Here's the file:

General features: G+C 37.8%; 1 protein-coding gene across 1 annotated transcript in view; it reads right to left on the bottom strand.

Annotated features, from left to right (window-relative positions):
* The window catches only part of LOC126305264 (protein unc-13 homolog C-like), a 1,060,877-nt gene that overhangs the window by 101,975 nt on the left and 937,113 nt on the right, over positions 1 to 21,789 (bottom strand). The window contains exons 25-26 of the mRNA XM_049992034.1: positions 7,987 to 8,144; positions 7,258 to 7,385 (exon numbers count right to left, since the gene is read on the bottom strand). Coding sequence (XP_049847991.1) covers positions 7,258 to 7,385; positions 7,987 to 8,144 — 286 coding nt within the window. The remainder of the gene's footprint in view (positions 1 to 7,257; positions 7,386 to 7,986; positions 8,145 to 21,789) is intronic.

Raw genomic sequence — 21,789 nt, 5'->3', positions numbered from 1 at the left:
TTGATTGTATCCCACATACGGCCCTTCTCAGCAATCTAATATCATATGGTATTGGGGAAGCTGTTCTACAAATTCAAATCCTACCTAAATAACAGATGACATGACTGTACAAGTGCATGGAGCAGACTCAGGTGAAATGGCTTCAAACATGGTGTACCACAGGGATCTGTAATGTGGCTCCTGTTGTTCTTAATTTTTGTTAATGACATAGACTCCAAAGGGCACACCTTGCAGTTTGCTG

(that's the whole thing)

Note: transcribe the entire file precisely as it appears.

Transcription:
General features: G+C 37.8%; 1 protein-coding gene across 1 annotated transcript in view; it reads right to left on the bottom strand.

Annotated features, from left to right (window-relative positions):
* The window catches only part of LOC126305264 (protein unc-13 homolog C-like), a 1,060,877-nt gene that overhangs the window by 101,975 nt on the left and 937,113 nt on the right, over positions 1 to 21,789 (bottom strand). The window contains exons 25-26 of the mRNA XM_049992034.1: positions 7,987 to 8,144; positions 7,258 to 7,385 (exon numbers count right to left, since the gene is read on the bottom strand). Coding sequence (XP_049847991.1) covers positions 7,258 to 7,385; positions 7,987 to 8,144 — 286 coding nt within the window. The remainder of the gene's footprint in view (positions 1 to 7,257; positions 7,386 to 7,986; positions 8,145 to 21,789) is intronic.

Raw genomic sequence — 21,789 nt, 5'->3', positions numbered from 1 at the left:
TTGATTGTATCCCACATACGGCCCTTCTCAGCAATCTAATATCATATGGTATTGGGGAAGCTGTTCTACAAATTCAAATCCTACCTAAATAACAGATGACATGACTGTACAAGTGCATGGAGCAGACTCAGGTGAAATGGCTTCAAACATGGTGTACCACAGGGATCTGTAATGTGGCTCCTGTTGTTCTTAATTTTTGTTAATGACATAGACTCCAAAGGGCACACCTTGCAGTTTGCTG